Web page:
48 hours in Indy
48-hour interns Jason Moore and Emmett Gienapp
The newest venture of the City Gallery is a 48-hour residency for singer-songwriters, videographers, and bloggers who want to create place-based work about Indianapolis urban neighborhoods. To that end, we’ve created a 57 square foot “Sound Cave” out of a former organ pipe loft and are piloting the program before we launch it later this year. To help us work the bugs out of the program, we invited our two Chattanoogans to come explore our city. We welcomed Emmett and Jason to Indy with below zero temperatures and the first wave of the “snowpocalypse.”
It’s great to see your city from an outsiders’ perspective. Last week, the New York Times named Indianapolis one of the top 52 places to visit in 2014. I think Emmett would rank us pretty high as well. Here are excerpts from what he had to say about his time here:
After 841 miles on the road, 48 hours in the city, a couple dozen cups of coffee from the Foundry, three car repairs, two videos, and a blizzard, the first 48 Hour Internship at the Harrison Center for the Arts is finished, and boy, was it a wild ride.
I was introduced to the Harrison Center by friends and Indianapolis natives. Fortunately, this led to an opportunity to explore the city in the form of a 48 Hour Internship. The 48 Hour Internship is a new program with the Harrison Center designed to afford visitors, artists, and a whole host of others the chance to get their hands in the work being done there. Through the program, interns can come in, experience Indy, and flex their creativity with a project they design and carry out during their stay. Intense? A little. Fun? Absolutely.
First, some context. My name is Emmett Gienapp and I am currently a sophomore in college. A friend, Jason Moore, and I organized our very own video project around exactly what we were doing in the city—“Meeting Indy.” The goal was to produce two separate videos under this umbrella project. The focus of Jason’s video would be on the places that Indianapolis treasures, while mine would be on the culture of the city and the people who developed it. We wanted to work within our time constraints while receiving the fullest experience of the city possible. The solution was to let the city speak for itself.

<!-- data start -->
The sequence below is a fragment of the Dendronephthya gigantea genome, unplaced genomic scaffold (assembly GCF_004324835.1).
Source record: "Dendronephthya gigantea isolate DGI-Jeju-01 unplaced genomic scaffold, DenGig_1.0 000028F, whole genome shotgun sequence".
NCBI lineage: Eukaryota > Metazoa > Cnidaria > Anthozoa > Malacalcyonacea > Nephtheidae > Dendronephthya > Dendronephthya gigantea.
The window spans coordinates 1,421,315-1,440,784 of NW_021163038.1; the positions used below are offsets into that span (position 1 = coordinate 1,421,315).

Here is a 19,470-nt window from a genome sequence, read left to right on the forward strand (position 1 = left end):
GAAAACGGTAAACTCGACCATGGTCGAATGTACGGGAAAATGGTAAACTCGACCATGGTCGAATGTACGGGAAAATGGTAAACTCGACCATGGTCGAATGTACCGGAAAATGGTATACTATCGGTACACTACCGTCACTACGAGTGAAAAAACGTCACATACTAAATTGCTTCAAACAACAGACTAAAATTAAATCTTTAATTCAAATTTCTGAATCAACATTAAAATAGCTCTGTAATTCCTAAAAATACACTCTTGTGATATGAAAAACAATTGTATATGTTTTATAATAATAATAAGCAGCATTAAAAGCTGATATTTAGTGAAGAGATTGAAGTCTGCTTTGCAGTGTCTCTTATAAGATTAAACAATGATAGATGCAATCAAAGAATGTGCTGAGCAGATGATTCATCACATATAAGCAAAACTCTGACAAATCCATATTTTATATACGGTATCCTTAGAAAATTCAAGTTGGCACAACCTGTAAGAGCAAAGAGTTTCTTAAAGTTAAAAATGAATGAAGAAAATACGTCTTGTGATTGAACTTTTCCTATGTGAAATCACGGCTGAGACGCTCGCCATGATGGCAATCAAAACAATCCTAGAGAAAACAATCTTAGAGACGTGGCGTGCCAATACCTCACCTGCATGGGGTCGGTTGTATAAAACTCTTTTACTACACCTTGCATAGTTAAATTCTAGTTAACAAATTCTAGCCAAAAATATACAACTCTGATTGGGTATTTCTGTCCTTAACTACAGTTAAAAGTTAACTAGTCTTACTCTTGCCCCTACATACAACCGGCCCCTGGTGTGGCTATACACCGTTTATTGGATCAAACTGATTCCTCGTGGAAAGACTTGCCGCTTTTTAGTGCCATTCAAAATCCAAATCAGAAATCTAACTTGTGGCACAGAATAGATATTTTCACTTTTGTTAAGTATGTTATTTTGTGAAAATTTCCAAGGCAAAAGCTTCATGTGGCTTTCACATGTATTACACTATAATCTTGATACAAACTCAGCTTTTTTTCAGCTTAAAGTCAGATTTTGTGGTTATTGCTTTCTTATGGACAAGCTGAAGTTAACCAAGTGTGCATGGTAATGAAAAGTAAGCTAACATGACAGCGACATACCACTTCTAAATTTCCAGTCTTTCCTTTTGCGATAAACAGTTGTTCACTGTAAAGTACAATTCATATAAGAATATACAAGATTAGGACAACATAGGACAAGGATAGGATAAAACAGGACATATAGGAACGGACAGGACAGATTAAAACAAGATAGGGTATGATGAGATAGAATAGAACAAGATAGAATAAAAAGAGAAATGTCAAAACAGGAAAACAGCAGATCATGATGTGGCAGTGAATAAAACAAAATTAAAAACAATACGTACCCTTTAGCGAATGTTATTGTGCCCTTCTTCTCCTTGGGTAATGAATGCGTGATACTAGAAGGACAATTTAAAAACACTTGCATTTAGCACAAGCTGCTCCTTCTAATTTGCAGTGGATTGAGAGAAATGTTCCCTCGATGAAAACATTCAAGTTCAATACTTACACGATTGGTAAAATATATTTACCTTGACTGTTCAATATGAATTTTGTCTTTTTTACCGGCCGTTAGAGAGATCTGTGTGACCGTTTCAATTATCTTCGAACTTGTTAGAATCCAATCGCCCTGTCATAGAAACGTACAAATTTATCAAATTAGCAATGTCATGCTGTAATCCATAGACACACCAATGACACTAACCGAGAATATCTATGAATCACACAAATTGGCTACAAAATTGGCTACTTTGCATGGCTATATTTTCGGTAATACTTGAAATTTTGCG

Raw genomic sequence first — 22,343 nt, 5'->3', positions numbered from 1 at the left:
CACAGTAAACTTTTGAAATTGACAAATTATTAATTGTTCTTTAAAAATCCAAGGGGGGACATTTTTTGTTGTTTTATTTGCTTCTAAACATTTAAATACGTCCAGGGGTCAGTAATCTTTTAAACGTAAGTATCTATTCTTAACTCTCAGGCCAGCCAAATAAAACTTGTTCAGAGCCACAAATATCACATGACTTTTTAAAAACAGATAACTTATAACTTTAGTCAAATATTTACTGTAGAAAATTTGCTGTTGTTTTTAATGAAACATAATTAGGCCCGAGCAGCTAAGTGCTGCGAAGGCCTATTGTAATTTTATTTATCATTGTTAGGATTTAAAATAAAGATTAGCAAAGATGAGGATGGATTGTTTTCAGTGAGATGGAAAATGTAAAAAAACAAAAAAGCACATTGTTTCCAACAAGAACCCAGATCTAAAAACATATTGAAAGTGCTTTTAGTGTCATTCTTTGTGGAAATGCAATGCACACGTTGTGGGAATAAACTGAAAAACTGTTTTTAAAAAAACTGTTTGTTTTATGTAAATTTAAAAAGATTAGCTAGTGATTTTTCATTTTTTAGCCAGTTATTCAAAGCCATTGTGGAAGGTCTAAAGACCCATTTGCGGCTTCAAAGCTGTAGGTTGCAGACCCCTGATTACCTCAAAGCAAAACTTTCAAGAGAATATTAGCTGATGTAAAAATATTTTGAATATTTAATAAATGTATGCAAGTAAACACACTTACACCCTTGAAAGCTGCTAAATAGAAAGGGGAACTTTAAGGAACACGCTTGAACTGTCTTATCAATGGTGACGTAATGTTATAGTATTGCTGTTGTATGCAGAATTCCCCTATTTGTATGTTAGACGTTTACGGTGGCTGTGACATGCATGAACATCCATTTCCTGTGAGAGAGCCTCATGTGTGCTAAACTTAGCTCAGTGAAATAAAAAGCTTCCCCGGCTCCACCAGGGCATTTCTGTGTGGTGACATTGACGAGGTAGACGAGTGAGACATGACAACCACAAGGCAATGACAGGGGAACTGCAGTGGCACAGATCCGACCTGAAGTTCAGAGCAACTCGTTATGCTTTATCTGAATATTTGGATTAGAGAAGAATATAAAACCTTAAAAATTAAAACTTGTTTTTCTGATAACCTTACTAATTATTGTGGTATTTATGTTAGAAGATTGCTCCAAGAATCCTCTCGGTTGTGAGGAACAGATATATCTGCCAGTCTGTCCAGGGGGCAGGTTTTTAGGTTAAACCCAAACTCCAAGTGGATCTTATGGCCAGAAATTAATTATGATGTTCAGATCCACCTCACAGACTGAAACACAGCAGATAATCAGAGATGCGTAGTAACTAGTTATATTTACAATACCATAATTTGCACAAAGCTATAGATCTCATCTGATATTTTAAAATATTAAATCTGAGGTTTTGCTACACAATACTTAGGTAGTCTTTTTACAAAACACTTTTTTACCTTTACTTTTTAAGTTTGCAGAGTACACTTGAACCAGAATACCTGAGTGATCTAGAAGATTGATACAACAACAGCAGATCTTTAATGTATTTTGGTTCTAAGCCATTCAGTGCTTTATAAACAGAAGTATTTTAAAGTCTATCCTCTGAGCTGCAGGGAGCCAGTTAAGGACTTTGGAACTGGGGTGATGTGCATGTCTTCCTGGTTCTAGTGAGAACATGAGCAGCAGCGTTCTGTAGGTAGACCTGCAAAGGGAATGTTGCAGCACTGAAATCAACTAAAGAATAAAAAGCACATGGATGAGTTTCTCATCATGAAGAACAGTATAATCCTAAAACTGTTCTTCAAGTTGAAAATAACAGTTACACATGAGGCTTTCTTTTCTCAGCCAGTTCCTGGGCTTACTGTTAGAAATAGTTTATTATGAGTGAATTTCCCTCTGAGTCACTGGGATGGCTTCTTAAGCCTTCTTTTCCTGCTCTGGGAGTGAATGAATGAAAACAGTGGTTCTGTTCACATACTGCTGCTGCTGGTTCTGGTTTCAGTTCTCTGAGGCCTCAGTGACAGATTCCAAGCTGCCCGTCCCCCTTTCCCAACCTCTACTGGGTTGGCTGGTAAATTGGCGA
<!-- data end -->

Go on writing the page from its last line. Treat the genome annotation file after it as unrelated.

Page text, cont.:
The first part of the 48 Hour Internship itself was organized in such a way that we could present and work on it during the first First Friday of the year. What better time could there be to “Meet Indy?” We set up outside our living/work space at the Sound Cave, a renovation in process, 57 square foot room in the Harrison Center, and invited visitors to simply tell us about their city. During that time I shot footage of the First Friday and Jason recorded testimonies about particular places in and around Indianapolis, all while we gathered the city’s statements about itself. Thankfully people were eager to tell us what they thought and I think we got fair taste of what Indy is and does.
What’s crazy is that Indianapolis has a disproportionately large number of creative artists, thinkers, and workers ready to do something big. I’m coming to realize that it’s not money, bricks, or cement that make a city—it’s the people that develop the vision and put in the work. A city can only be as great as the people that make it go and Indy seems to have plenty of people willing to get into the mix.
And that’s what I’ve learned to love about Indianapolis. It’s a big city with big things going on, but the community’s arms are open to anyone willing to get involved–welcoming them to participate and see what can be done.
So, thank you Indy. Thank you for not only telling us what there is to love about this city, but for showing us firsthand. Thank you for coming alongside a couple of college kids and allowing them to be a part of what’s going on. And thank you for creating and building in a way that challenges the next generation to do likewise.
The first 48 Hour Internship with the Harrison Center is officially over, but be on the lookout for other projects that come out this year. There are plenty of people standing in line to come see this city and be a part of it. I know I’m already eager to get back.
Click here to see Emmett’s video, “48 Hours in Indy.”